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Educational resource inequality among children in sub-Saharan Africa: trends and drivers

Vongai Kandiwa, Cornell University

Uneven fertility transitions and economic reversals could foster socio-economic inequality across sub Saharan African countries. But, the extent to which these processes influence educational resource inequality among children remains unclear. This study seeks to (i) determine levels and trends in educational resource inequality among children in sub Saharan Africa, and (ii) account for factors that drive changes in observed inequality. Using data from Penn World Tables and World Bank’s World Development Indicators, it estimates standards measures of inequality and applies decomposition techniques to account for factors that drive inequality. The evidence reveals high levels of resource inequality among children. Decomposition results show that age structure, size of economy, and share of GDP allocated to children’s schooling drive changes in resource inequality while variation in child population size has little effect. Overall, the study highlights consequences of uneven demographic transitions and argues that research on dividends should focus on children inequality.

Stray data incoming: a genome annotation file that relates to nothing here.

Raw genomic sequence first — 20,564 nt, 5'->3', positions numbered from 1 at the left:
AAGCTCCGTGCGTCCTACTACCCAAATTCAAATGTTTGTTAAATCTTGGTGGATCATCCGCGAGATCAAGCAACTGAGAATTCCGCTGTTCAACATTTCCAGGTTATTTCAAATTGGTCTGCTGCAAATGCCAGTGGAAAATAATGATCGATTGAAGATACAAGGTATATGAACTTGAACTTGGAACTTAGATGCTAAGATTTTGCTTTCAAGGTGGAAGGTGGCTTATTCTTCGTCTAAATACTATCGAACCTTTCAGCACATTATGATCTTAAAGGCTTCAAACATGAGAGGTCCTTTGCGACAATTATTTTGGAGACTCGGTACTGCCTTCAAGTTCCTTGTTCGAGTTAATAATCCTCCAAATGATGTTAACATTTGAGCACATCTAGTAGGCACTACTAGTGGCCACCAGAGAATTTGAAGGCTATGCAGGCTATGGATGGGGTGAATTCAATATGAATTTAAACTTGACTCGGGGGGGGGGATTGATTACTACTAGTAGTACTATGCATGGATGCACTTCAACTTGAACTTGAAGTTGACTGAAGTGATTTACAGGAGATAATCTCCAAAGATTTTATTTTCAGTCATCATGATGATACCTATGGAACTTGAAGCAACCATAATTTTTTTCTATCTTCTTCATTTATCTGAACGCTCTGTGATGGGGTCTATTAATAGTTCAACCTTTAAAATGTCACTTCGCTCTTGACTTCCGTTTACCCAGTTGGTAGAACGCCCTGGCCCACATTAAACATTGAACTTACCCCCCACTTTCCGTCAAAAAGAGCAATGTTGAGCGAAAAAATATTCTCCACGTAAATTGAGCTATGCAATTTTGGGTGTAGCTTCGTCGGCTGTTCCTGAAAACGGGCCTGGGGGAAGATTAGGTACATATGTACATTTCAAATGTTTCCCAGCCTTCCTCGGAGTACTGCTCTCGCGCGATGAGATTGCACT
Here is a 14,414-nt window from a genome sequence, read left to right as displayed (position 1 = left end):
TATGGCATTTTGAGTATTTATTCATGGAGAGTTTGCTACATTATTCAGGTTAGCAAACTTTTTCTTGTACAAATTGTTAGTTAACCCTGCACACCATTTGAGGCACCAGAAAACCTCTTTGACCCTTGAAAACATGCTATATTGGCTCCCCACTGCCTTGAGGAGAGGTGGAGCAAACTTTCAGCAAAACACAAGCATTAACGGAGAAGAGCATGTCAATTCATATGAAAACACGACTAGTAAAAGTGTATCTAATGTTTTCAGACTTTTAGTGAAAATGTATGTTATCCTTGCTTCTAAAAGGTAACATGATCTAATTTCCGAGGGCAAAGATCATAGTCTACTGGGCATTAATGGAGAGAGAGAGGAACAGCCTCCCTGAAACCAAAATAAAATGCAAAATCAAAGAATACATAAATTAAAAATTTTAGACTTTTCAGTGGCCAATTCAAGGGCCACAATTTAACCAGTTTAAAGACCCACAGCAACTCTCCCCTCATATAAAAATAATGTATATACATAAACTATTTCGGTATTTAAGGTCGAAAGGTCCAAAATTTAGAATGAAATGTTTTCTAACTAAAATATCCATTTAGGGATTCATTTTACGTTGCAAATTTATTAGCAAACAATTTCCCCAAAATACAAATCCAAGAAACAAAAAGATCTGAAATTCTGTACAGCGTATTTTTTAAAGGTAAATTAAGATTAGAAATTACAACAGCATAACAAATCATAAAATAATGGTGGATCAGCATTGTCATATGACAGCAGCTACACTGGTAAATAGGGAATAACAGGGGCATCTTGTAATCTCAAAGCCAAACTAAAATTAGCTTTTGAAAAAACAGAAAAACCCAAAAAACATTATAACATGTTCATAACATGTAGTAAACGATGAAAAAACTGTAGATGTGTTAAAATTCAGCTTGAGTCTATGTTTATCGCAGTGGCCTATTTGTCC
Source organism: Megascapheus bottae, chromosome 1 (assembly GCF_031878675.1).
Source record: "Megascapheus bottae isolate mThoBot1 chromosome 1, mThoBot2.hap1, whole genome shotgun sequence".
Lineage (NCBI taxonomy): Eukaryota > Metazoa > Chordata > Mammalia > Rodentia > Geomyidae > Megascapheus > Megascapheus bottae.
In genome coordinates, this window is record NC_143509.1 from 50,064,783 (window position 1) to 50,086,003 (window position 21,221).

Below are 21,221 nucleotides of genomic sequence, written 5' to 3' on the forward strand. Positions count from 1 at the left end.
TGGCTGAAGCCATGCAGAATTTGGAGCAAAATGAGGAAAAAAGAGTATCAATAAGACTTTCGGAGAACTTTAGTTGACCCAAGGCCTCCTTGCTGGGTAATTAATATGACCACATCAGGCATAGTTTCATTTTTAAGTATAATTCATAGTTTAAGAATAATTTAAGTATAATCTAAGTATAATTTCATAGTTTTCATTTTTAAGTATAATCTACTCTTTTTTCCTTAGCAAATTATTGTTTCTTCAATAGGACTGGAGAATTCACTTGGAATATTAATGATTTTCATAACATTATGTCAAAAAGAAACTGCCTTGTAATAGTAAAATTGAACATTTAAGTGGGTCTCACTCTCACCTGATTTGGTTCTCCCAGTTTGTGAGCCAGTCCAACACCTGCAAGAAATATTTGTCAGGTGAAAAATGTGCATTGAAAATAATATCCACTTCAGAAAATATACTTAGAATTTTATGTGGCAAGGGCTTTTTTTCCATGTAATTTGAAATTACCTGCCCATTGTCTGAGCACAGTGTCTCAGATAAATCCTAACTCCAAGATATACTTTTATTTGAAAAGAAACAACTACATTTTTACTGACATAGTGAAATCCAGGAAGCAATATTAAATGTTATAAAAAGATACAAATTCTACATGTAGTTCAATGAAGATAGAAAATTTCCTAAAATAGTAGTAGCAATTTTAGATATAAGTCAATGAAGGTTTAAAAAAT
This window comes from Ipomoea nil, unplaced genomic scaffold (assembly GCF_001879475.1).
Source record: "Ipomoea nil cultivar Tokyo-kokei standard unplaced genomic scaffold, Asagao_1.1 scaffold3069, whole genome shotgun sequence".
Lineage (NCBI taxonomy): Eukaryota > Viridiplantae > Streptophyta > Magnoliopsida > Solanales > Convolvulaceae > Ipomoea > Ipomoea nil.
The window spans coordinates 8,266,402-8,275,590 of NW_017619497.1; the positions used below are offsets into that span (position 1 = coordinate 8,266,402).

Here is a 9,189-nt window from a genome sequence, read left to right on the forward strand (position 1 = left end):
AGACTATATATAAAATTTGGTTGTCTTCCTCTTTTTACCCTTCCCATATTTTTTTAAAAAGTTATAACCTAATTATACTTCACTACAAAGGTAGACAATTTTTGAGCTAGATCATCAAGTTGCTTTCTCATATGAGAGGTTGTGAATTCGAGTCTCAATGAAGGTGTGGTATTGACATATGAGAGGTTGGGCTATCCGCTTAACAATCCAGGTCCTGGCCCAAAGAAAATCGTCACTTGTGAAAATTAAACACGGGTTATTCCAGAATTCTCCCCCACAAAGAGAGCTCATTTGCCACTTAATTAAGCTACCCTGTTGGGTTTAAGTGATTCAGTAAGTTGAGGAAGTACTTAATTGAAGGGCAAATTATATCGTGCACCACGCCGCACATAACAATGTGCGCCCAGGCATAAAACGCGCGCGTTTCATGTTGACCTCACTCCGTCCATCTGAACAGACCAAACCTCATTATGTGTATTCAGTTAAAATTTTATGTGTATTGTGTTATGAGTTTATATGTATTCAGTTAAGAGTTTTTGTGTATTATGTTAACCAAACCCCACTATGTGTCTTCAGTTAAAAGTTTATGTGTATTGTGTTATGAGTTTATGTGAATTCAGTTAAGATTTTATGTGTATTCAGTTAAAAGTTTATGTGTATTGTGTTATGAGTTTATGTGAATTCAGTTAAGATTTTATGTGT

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Presented in Session 21: Trends and determinants of schooling